Combining Strands of Many Colors: Episodes from Medieval Islam for the Mathematics Classroom - Background

Randy K. Schwartz (Schoolcraft College)

For the past 40 or more years, factories in southeastern Michigan have attracted immigrant workers from Middle Eastern and other countries. As a result, this area now has the largest population of people of Arab background in the Western hemisphere (approximately 300,000). In my own classes at a community college in metropolitan Detroit, students of Arab descent constitute the largest distinct ethnic and cultural minority (9%), followed by those of Indian and Chinese heritage (7% and 3%, respectively). Detroit proper is overwhelmingly African-American. Such rich diversity heightens both the necessity and the opportunity to explore the global history of science and other human endeavors, a history in which knowledge has been interwoven from many cultural strands.

Unfortunately, the cultural horizons of a classroom don’t automatically expand just because there are students from diverse backgrounds. Despite the fact that immigrants have played a key role in driving American industrial and scientific enterprise, the scientific contributions made by non-Western peoples are scarcely acknowledged in our classrooms (Joseph 1987).

The presence and interests of my culturally diverse students prompted me to find ways to learn and to teach about the mathematical contributions of Muslim, Indian, Chinese, and other peoples. Arab mathematicians, in particular, have been dismissed as mere copyists:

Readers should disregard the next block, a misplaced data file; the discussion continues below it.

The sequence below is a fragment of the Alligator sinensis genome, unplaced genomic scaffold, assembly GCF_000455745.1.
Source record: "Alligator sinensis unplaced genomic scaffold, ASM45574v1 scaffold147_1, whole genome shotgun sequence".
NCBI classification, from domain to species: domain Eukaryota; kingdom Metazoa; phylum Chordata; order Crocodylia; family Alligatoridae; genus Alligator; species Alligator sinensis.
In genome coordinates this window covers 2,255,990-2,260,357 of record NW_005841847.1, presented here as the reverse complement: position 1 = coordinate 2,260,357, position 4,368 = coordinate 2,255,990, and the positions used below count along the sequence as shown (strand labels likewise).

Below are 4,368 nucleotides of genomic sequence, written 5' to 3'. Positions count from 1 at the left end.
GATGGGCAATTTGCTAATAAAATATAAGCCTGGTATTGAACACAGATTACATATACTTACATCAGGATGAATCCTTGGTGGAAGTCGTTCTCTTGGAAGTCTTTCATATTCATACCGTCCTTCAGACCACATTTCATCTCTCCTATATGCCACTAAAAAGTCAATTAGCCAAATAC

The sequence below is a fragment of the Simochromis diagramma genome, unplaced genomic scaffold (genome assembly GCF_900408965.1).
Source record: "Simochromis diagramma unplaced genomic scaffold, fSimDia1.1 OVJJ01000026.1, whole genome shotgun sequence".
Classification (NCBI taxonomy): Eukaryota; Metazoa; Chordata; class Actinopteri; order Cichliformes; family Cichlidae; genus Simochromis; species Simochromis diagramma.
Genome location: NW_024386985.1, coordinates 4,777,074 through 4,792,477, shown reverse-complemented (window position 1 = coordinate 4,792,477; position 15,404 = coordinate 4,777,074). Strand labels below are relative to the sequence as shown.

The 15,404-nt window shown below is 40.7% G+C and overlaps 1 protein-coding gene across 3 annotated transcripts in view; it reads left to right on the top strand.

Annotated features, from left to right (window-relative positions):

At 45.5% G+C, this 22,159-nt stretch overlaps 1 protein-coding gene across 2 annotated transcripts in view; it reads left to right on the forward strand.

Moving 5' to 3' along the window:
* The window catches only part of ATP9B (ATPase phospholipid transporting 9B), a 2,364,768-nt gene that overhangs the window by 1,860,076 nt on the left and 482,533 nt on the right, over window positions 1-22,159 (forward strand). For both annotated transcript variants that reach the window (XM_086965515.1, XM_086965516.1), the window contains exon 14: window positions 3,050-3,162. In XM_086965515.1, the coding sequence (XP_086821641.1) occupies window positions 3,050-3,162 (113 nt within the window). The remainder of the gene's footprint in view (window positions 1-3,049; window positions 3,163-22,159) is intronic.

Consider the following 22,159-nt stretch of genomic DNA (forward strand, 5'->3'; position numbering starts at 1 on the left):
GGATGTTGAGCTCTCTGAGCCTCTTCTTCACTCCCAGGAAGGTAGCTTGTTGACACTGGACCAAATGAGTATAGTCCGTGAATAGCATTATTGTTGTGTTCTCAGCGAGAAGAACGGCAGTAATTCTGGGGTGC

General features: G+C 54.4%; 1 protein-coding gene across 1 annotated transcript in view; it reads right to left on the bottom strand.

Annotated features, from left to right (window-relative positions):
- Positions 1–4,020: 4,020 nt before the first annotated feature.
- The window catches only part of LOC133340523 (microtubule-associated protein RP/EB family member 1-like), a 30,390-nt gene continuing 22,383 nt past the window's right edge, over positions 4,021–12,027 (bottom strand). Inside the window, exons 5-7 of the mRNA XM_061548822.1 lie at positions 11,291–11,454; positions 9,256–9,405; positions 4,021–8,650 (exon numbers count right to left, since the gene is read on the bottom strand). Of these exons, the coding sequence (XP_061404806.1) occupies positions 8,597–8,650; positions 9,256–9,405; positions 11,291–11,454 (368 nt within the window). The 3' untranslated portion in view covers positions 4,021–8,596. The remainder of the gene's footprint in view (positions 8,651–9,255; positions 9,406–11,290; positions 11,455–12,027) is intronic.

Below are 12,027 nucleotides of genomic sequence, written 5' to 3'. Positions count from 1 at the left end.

The Arabs made no significant advance in mathematics. What they did was absorb Greek and Hindu mathematics, preserve it, and […] transmit it to Europe. (Kline 1972: 197)

Although few writers nowadays would state views as extreme as Kline’s, the same underlying approach is often still at work, albeit more subtly. For instance, in David Burton’s widely used textbook on the history of mathematics, most recently issued in 2007, the discussion of medieval Islamic (as well as Chinese) contributions is relegated to the chapter, “The Twilight of Greek Mathematics: Diophantus.”

Far from simply preserving and transmitting ancient knowledge, the Arab people tremendously enriched mathematics and other sciences. Medieval scholars broke whole new ground, especially in these subfields of mathematics:

• algorithms of arithmetic
• algebra and the theory of polynomials
• number theory
• combinatorics
• plane and solid geometry
• plane and spherical trigonometry.

Some of these breakthroughs were incorporated into European mathematics centuries ago, while others can and should be resuscitated for classroom use today.